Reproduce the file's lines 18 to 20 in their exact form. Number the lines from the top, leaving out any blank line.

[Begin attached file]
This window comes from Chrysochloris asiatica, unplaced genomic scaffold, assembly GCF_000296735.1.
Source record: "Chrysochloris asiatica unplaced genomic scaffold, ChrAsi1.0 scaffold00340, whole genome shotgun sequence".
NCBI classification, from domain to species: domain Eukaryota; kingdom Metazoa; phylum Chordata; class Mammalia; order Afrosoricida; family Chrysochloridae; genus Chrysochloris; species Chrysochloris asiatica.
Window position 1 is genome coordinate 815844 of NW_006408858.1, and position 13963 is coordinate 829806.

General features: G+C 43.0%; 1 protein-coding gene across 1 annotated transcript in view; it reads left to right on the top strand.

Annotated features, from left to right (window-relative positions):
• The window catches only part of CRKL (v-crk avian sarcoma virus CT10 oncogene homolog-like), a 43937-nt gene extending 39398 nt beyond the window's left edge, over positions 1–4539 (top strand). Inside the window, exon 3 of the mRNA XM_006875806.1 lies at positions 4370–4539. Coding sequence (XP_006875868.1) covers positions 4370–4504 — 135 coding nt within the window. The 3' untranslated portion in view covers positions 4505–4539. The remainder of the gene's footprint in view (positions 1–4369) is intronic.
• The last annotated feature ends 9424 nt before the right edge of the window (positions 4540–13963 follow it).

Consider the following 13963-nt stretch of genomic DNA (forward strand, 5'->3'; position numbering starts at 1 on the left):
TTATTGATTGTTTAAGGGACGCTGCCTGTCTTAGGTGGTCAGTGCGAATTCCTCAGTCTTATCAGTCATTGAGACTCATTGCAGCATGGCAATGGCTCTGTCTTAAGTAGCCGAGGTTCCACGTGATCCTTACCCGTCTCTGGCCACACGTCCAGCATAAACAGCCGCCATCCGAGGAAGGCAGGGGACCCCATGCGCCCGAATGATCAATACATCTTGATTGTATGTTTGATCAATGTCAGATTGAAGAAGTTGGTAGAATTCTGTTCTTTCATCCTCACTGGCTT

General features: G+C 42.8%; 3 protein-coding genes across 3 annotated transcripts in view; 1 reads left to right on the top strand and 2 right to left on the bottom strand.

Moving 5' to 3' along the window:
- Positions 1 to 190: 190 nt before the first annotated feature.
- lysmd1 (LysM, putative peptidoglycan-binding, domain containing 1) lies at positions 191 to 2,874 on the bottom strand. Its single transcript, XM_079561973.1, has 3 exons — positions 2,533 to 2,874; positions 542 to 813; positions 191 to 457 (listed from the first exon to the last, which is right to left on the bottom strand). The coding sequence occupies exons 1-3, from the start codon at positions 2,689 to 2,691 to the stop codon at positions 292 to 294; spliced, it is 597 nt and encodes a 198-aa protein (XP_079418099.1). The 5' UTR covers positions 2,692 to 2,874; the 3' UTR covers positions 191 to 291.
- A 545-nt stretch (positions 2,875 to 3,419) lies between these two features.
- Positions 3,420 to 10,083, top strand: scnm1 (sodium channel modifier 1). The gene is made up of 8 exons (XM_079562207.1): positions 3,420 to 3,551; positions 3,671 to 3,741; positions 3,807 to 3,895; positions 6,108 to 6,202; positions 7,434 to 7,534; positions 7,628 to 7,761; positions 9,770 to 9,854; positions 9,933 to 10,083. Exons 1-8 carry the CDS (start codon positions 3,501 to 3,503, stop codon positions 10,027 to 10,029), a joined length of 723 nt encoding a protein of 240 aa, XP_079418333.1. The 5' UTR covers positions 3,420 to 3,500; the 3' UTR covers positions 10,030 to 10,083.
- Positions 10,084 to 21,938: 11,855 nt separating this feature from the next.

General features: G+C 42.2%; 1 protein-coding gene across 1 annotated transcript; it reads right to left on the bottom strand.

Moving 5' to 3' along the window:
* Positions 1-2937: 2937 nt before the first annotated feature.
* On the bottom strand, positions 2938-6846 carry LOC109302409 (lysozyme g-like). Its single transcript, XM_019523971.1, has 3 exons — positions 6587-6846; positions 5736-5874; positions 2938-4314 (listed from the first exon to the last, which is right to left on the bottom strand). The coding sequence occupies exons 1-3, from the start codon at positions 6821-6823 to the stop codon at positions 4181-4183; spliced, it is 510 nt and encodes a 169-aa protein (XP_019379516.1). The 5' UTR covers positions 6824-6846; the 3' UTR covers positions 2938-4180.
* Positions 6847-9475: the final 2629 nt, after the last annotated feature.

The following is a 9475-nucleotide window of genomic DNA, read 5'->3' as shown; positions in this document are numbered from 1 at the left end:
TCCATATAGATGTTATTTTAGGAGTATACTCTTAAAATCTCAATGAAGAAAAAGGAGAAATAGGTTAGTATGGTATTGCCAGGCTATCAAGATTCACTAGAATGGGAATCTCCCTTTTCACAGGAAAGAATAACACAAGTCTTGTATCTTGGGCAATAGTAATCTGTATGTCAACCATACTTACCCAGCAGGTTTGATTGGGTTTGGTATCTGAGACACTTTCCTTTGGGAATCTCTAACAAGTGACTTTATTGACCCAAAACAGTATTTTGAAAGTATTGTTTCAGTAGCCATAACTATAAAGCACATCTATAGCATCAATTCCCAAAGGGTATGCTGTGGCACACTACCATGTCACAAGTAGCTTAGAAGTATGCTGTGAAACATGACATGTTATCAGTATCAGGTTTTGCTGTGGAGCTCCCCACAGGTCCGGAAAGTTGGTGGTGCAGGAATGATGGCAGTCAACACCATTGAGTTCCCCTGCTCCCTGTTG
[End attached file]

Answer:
General features: G+C 42.2%; 1 protein-coding gene across 1 annotated transcript; it reads right to left on the bottom strand.

Moving 5' to 3' along the window:
* Positions 1-2937: 2937 nt before the first annotated feature.